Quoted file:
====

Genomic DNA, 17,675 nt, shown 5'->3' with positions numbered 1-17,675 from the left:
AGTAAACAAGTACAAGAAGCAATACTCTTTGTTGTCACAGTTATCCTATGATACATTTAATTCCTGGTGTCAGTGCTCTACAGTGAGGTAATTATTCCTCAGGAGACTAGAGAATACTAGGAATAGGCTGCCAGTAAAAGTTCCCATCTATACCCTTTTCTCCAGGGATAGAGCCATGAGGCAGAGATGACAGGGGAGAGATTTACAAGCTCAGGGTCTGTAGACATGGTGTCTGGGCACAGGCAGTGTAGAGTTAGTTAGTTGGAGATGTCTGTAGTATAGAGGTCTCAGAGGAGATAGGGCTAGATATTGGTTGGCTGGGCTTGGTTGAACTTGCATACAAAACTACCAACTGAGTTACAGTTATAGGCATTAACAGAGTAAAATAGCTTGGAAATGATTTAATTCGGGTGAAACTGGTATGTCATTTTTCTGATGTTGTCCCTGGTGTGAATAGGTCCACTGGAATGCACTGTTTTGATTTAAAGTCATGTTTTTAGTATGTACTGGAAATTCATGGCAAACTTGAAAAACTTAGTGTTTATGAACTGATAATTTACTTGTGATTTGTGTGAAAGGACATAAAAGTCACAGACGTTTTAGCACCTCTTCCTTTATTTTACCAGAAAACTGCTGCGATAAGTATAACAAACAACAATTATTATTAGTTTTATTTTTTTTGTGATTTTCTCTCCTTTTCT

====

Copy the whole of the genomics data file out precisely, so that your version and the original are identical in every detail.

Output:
Genomic DNA, 17,675 nt, shown 5'->3' with positions numbered 1-17,675 from the left:
AGTAAACAAGTACAAGAAGCAATACTCTTTGTTGTCACAGTTATCCTATGATACATTTAATTCCTGGTGTCAGTGCTCTACAGTGAGGTAATTATTCCTCAGGAGACTAGAGAATACTAGGAATAGGCTGCCAGTAAAAGTTCCCATCTATACCCTTTTCTCCAGGGATAGAGCCATGAGGCAGAGATGACAGGGGAGAGATTTACAAGCTCAGGGTCTGTAGACATGGTGTCTGGGCACAGGCAGTGTAGAGTTAGTTAGTTGGAGATGTCTGTAGTATAGAGGTCTCAGAGGAGATAGGGCTAGATATTGGTTGGCTGGGCTTGGTTGAACTTGCATACAAAACTACCAACTGAGTTACAGTTATAGGCATTAACAGAGTAAAATAGCTTGGAAATGATTTAATTCGGGTGAAACTGGTATGTCATTTTTCTGATGTTGTCCCTGGTGTGAATAGGTCCACTGGAATGCACTGTTTTGATTTAAAGTCATGTTTTTAGTATGTACTGGAAATTCATGGCAAACTTGAAAAACTTAGTGTTTATGAACTGATAATTTACTTGTGATTTGTGTGAAAGGACATAAAAGTCACAGACGTTTTAGCACCTCTTCCTTTATTTTACCAGAAAACTGCTGCGATAAGTATAACAAACAACAATTATTATTAGTTTTATTTTTTTTGTGATTTTCTCTCCTTTTCT